Driving an innovative mindset also requires a strategy around your vision, which you have to build support for at your firm. From there, you need to implement a framework, and seek buy-in from the top level.
If you feel you are in a firm or an organisation that is not currently open to innovation, the thought of going to your senior leadership and saying, “I need your support for this initiative,” might seem daunting. However, in today’s atmosphere, the top-level managers of your firm will know what is happening in the industry and should understand why innovation is valuable. Having a solid business case that refers to the value of innovation in the legal market today will help you. Consider the realistic return on your investment from your proposed initiative and put this in concrete terms. For example, think about increased efficiency, responsiveness to client requests, improved realization rates, and embed those benefits into your business case.
If you don’t get support across the board (and it’s unlikely you will on your first attempt), focus on leveraging the people who are motivated to create change – these are your change champions. Build an innovation committee made up of people who are in senior leadership and who are influential across your firm. Make it clear what the mandate of that committee is: to provide support for the innovation initiatives across the business.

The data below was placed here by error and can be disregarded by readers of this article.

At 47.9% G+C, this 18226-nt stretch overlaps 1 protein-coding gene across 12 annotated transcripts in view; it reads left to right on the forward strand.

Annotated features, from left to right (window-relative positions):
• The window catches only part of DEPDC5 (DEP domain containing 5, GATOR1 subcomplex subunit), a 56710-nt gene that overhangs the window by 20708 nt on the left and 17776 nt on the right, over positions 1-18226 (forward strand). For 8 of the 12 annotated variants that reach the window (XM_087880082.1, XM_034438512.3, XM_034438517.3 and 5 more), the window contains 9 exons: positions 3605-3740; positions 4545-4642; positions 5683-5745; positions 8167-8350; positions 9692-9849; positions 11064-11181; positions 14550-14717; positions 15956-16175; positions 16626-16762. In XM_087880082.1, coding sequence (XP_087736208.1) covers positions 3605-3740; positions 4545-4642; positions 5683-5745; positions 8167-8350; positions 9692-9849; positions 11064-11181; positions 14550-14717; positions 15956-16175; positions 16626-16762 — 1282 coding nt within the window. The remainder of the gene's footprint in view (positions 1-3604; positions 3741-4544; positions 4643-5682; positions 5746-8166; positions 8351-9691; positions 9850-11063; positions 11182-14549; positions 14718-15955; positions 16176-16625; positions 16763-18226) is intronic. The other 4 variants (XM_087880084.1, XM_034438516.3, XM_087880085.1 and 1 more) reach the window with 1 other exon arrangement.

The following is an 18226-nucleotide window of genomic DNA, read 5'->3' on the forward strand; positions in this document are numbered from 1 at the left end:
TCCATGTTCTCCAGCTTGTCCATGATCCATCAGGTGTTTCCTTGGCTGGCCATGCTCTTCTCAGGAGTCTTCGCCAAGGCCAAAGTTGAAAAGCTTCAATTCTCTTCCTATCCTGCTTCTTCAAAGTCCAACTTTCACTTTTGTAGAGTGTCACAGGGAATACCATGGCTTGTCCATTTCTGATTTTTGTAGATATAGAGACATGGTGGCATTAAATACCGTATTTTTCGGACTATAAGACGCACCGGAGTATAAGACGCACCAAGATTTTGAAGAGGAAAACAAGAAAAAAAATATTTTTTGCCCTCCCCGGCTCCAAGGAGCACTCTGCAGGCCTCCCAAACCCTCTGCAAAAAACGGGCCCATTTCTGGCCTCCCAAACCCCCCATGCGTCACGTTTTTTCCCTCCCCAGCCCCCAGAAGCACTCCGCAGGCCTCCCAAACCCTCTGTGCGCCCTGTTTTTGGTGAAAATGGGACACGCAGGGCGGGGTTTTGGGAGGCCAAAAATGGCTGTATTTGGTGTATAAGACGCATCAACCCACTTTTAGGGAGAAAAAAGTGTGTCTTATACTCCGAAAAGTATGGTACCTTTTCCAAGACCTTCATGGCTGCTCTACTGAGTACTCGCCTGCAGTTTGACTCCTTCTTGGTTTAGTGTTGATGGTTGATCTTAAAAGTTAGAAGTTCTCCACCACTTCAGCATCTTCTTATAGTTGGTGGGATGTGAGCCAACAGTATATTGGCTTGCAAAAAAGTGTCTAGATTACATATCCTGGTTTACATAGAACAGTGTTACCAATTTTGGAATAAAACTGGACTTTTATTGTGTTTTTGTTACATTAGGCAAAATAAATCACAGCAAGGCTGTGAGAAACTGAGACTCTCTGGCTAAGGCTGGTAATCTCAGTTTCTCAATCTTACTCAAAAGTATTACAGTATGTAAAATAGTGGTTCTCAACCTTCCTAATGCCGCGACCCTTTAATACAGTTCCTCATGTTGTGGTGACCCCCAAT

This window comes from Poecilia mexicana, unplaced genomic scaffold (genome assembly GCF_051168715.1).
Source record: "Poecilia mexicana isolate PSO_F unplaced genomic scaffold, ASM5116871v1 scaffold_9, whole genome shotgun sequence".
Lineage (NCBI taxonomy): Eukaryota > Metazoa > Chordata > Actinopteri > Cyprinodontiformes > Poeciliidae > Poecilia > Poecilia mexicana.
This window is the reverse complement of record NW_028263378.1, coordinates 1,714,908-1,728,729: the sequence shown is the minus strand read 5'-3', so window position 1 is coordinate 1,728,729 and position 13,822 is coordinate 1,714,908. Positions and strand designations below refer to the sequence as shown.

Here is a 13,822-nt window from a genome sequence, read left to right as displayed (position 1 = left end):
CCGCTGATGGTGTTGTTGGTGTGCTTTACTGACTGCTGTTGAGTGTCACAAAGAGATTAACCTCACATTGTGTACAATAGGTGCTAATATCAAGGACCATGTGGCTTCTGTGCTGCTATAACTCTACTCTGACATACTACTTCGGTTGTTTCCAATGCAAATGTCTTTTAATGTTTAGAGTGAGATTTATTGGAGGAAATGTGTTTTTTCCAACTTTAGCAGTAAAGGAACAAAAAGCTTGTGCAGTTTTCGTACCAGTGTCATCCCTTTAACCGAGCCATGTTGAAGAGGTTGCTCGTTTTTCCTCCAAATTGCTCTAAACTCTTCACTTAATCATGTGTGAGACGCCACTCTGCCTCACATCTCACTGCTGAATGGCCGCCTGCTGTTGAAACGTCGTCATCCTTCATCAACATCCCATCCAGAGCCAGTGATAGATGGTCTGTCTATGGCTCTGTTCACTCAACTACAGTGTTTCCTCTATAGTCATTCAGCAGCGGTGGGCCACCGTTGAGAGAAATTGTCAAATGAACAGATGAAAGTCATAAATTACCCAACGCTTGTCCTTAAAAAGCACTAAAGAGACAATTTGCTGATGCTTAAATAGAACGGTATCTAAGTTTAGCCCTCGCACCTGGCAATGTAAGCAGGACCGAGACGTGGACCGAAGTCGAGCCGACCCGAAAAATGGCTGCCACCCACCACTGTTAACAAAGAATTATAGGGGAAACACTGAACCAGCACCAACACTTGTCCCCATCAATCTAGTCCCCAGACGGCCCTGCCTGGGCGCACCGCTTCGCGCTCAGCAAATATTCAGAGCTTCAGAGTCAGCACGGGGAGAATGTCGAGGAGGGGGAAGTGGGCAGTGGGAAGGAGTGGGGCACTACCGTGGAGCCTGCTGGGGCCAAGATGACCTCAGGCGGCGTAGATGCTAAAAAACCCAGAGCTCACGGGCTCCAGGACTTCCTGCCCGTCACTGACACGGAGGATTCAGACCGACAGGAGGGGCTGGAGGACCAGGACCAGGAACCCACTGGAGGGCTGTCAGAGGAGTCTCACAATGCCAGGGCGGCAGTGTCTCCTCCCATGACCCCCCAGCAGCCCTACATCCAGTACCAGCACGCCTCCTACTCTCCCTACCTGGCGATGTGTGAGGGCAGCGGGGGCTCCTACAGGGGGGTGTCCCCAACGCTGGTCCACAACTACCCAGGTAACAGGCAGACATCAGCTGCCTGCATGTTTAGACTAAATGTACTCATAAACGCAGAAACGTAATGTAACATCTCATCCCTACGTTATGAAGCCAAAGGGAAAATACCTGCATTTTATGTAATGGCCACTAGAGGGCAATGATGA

A Three Step Innovation Process
Once you have buy-in, you need an action plan, and you have to keep at it.
Implementing and continuing to drive this mindset shift can be considered a three-step process, including education, engagement and execution.
Step 1: Education
Education is used to build awareness and create a sense of urgency. It’s a matter of explaining why the change is necessary. Saying “we need to change the culture” is not enough; you need to add “we need to change it for these reasons”.
The education component of your initiative should be multi-faceted. Think about using different media for educating people across the firm. One sure-fire way to get attention and buy-in is through distributing targeted information to your lawyers about what their competitors are doing on the legal innovation front. Creating a brief email with these types of details is far more likely to be digested by the partners in your firm than a generic newsletter about legal tech. Send a monthly message and use it to educate stakeholders, pique interest and garner support for initiatives.
Lawyers tend to be heads-down, busy billing hours; they’re not all attending legal innovation conferences on game-changing technology. To get the word across, hold events that incorporate demonstrations of new tools. Share the latest on the legal tech landscape, let them know about machine learning and natural language processing, help them understand what is happening in the market. Consider bringing in vendors to demonstrate their tools and serve cocktails or lunch as an incentive to attend. Ask those who have already implemented change internally to educate others about what they’re doing, why it works for them and how it assists them in their practice.